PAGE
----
9 Rules for Peaceful Cohabitation

From being more flexible to doing each other's dishes, these tips will make living together easier.

Couple Cuddling with Popcorn
(Image credit: Wendy Carrig/Taxi)

I'm still at this lovely little beach house with my pal Teddy Wayne — and though we've been together just about nonstop for nearly a week (minus my college reunion), we haven't killed each other yet! I was quite worried that spending a week living together might ruin our friendship. I fear I'm very difficult to live with: I sleep poorly a lot, and get cranky (and about 800 times more kooky) whenever I do. I also like a fair amount of alone time, which often disappoints or irritates the people I'm with.

So why are we surviving this? For one thing, he has never yet left the toilet seat up! (As he has pointed out to me two or three times now.)

More seriously, I've tried to figure out a few basic rules that are helping keep us sane and happy.

1. Know what you need — and believe that your needs are important. In the past, I've felt ashamed about the things I need (or want) to feel content — particularly about my desire to exercise every day, particularly because dudes I've dated (along with some friends) have derided me about my "obsession." But it's far from unhealthy; I'm not too skinny or too crazy about having a perfect body. But I feel so much more comfortable in my skin when I keep to my workout schedule; on top of the physical benefits, I really feel the psychological benefits. (It increases serotonin, mitigates depression, and helps you sleep — so that I truly notice when I skip a day.) I told Teddy before we came here that I spend an hour a day exercising — and warned him not to give me a hard time about it. He hasn't — and I've felt better about doing what I need to do because I announced my intentions earlier.

2. Be flexible. Yes, I know: I'm saying that right after talking about how rigid I am about my exercise schedule. But last night, when Teddy wanted to get dinner at a place that closed at 8:30 — and I wanted to go to another spot so I could spend the hour before sunset running on the beach — I decided to compromise.

3. Retain some independence. Don't do everything together. My going off to the reunion for the weekend has helped break up the week. But we've also been doing little things on our own during the days — he'll go down to the beach to sun himself while I stay here doing my work, or I'll go out on the porch to read at night while he watches Warren the Ape.

4. When he's getting on your nerves, be vocal and specific about what he should stop doing. On Friday — after a terrible night's sleep — I was in a foul temper: stressed about getting all my work done before doing the 150-minute drive to my alma mater, nervous about doing an unfamiliar tortuous drive by my unrested self, upset that I was going to be so tired for the first night of the reunion. I was so out of it that I was having trouble speaking properly ... and Teddy responded by interrupting my sentences before I could finish them, correcting me when I was wrong, and generally, it seemed, disagreeing with every point I was trying to make — if he hadn't already prevented me from making it! Admittedly, he also hadn't slept very well (it's so quiet around here that the BIRDS seem incredibly loud) and had a sore throat. But he was really getting on my nerves. "Look!" I finally yelled. "For the rest of the day, I need you to agree with everything I say or else leave me alone. Okay? I'm tired and I'm cranky and I don't want to hate you." He was very good and sweet about not reacting with anger or annoyance, but understanding — and it was good to communicate before we got beyond the point where we could do it (relatively) politely.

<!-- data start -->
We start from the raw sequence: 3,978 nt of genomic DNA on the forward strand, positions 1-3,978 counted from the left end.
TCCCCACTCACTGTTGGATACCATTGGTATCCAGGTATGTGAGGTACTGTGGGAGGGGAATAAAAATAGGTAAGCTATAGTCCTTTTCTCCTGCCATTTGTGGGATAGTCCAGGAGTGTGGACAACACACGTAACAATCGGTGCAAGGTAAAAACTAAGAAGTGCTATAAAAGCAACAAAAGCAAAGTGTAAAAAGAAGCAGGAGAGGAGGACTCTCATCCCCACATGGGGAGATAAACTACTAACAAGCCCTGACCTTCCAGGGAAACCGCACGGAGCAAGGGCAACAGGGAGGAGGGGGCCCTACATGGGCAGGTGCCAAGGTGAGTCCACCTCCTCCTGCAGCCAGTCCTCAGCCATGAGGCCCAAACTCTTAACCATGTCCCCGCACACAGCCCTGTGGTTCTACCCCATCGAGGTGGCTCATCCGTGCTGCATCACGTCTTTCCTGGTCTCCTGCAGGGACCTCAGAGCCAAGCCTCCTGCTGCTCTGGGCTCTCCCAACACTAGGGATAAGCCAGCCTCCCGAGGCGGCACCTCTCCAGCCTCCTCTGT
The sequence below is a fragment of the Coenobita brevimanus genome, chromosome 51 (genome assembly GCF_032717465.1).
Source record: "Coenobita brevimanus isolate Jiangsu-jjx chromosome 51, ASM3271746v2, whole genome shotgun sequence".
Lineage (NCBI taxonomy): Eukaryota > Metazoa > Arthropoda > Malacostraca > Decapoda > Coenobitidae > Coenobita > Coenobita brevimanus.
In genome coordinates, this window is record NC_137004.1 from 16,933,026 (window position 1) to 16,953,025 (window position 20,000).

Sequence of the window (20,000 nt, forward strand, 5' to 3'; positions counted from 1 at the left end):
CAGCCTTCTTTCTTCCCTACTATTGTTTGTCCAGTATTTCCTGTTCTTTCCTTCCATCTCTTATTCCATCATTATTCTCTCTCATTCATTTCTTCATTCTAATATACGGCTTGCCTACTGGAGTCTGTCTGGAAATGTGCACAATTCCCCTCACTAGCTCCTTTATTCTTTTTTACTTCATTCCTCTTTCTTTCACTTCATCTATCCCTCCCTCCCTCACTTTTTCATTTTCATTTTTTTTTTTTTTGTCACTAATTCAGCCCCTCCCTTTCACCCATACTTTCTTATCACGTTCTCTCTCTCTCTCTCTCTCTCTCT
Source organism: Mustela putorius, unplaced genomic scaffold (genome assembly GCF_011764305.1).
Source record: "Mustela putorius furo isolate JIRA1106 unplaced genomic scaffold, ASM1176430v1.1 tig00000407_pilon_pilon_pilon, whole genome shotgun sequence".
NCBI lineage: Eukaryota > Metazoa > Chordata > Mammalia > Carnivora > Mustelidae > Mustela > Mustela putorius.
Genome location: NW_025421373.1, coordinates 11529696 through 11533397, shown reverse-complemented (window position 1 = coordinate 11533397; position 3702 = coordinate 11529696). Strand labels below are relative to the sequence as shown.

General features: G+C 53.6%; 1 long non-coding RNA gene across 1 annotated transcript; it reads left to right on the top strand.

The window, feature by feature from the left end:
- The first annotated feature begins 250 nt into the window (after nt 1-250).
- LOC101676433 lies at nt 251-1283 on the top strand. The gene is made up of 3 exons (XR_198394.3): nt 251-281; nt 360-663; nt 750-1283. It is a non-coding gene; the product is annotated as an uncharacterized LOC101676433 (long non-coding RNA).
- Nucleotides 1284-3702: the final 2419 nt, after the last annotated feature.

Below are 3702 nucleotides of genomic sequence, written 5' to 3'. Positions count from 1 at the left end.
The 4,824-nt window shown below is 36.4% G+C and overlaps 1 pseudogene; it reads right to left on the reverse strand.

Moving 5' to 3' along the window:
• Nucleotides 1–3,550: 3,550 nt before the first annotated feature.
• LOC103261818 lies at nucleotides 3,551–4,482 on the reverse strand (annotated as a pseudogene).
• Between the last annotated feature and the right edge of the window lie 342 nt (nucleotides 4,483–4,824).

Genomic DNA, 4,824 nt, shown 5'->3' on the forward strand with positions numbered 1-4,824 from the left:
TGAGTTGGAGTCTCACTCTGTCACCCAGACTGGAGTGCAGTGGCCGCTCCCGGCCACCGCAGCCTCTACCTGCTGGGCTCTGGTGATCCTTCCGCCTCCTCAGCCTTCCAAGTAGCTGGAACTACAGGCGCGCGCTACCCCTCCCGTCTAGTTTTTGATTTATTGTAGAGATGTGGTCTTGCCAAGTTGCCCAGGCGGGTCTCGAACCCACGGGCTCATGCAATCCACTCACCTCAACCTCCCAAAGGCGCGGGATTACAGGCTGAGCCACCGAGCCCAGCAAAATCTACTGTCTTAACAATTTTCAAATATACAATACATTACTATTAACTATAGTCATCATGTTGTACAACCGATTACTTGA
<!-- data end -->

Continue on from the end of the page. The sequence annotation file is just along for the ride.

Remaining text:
5. Get your sleep. When I'm well-rested, I'm all sunshine and smiles. When I'm not, a thundercloud hovers over my head, raining on everyone's parade and occasionally striking people with a thunderbolt. So I'm taking my 5-HTP.

6. Ask for feedback. But not too much. Today, I had to ask Teddy to stop talking to me when we were in different rooms because I can't hear him when that's the case. Then I thought, Maybe I'M doing something that's bugging HIM. So I asked if I was. "Nope," he said. "Except asking me for too much reassurance." I responded with disbelief, demanding examples. He mentioned the moment when we were talking about a friend of mine, whom he complimented on a certain quality; I immediately asked if I didn't have the same thing going for me. "Also," Teddy continued, "after you yelled at me on Friday, you kept asking if I was mad at you." Fair enough. And the thing about seeking too much validation is this: The only person who will ever sufficiently reassure you — and calm your anxieties and neuroses — is YOU.

7. Laugh a lot. Teddy is constantly cracking me up, and that makes everything better. If your dude just isn't that funny — and you aren't either — watch comedies together. Find a certain good line to make a running joke out of. Tease each other affectionately about your idiosyncrasies and oddities. Read The Onion together. Also, be able to recognize your little peccadilloes and poke a little fun at yourself.

8. Do each other's dishes once in a while. Teddy really wanted me to put this one in here. I did his dishes the first few nights — but he was very good about thanking me for it immediately and about picking up the slack on subsequent days. (Of course, you should also talk about it if you feel like a certain someone is neglecting his duties and not responding as mindfully as Teddy does.)

9. Take care of your mental health. Swallow those pills, see your shrink, do your meditation — whatever it takes to keep you relatively sane and on-kilter.

Lovelies, I'm sure there's a lot I've overlooked or left out. Would you weigh in, please?